Nearly five years ago, in June 2014, Google open-sourced Kubernetes (k8s), the container orchestration platform based on software that manages the hundreds of thousands of servers that run Google. Kubernetes is based on a project called Borg that was originally developed internally at Google. Kubernetes not only beat Apache Mesos and Docker in the container orchestration race, but it has also become the hottest open source technology to emerge since the Linux operating system that commoditized enterprise UNIX operating systems and became a ubiquitous technology platform. The question now is how rapidly will it become the dominant way for enterprises to develop and deploy applications?
The four pillars of big data – volume, variety, velocity, and veracity – are not showing any signs of breaking down — on the contrary, they are stronger than ever. However, the realities of the underlying technology have changed, and with them, the architectures and the economics. Hadoop was built in a compute era with different fundamental assumptions than those that exist today. Network latency was a major bottleneck, and cloud storage was not a competitive option because of memory cost. Most data was located on-premises and co-located with the computing function. Today, network latency is not a critical issue for cloud providers, the cost of memory has plummeted, there are many cloud service providers to choose from, and hybrid cloud architectures are becoming the norm for many large enterprises.
Applications that generate and use data need to be deployed in multi-cloud and hybrid cloud environments seamlessly. This is where containers — and Kubernetes – enter the picture. Application delivery on Kubernetes starts by building applications as a set of microservices in a container-based, cloud-native architecture. Kubernetes is the product of an ongoing realignment of the software resources that comprise a network application. That alignment is centered around a concept called a workload – a job performed by one or more applications, or one or more services, across a multitude of processors.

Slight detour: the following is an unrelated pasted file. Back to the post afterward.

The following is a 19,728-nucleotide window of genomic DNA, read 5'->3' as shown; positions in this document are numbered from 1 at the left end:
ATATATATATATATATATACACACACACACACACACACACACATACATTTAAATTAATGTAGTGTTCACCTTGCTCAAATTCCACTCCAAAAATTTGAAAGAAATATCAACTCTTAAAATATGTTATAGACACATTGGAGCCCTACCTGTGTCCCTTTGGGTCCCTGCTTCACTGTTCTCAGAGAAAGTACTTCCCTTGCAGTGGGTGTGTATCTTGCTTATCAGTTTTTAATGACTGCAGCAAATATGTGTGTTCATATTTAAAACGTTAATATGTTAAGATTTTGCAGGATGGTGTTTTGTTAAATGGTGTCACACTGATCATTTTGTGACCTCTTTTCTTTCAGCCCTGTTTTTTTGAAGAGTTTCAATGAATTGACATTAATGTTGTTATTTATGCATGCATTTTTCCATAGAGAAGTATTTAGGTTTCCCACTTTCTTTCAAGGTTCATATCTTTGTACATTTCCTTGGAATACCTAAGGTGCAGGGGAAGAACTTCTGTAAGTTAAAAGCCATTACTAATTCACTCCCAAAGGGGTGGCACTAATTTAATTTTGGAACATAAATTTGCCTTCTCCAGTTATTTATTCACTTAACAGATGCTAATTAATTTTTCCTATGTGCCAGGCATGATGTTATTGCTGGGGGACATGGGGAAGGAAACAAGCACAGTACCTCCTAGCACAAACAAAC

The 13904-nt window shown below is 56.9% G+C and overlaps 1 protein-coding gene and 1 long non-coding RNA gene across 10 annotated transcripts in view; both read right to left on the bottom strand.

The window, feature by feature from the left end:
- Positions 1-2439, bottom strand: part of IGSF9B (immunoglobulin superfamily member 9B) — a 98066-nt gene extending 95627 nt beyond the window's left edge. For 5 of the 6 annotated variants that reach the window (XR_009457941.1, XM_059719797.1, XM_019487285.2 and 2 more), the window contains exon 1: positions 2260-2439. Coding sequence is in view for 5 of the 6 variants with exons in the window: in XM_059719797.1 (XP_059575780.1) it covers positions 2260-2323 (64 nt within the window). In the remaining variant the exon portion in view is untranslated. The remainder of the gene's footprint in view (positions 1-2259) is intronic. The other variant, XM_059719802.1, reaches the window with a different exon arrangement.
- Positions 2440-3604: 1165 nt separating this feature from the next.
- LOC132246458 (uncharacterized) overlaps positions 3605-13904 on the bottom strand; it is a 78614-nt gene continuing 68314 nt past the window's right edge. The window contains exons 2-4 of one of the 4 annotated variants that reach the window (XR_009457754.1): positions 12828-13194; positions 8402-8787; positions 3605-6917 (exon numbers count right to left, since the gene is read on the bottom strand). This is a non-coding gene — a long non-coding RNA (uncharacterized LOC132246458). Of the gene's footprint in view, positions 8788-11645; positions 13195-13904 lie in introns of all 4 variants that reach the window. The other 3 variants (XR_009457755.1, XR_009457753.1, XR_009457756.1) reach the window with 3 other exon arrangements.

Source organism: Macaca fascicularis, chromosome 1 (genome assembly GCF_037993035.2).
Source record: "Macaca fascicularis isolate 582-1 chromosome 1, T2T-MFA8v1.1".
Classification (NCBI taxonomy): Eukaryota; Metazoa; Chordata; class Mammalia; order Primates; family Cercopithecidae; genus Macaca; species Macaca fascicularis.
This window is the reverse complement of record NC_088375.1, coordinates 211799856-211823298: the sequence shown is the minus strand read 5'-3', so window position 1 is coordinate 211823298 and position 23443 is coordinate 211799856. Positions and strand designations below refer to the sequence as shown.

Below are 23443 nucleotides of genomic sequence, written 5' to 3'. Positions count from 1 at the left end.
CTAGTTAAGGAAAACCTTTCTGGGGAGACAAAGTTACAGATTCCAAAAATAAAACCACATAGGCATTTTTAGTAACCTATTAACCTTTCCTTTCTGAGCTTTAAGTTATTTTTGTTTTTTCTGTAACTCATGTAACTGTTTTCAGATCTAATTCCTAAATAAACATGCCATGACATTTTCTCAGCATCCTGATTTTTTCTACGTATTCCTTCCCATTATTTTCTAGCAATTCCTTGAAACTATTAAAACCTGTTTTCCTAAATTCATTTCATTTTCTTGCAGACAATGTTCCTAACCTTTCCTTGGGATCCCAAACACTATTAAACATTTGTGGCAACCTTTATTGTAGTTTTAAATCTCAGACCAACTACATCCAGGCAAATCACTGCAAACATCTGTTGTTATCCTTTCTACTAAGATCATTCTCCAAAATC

There is nothing structurally unique that distinguishes Kubernetes from any other type of application. Its orchestrator runs on an operating system. When running, it maintains a cluster of nodes, which are servers that may be physical or virtual. On each of these nodes are pods of containers. And within each container is a client-side agent called the kubelet, which manages functions independently on behalf of the orchestrator, for the node to which it’s assigned.
Here are three reasons why Kubernetes and container orchestration are achieving an increasingly wider appeal to enterprises.
When an application is comprised of granular components, it becomes much easier to evolve tha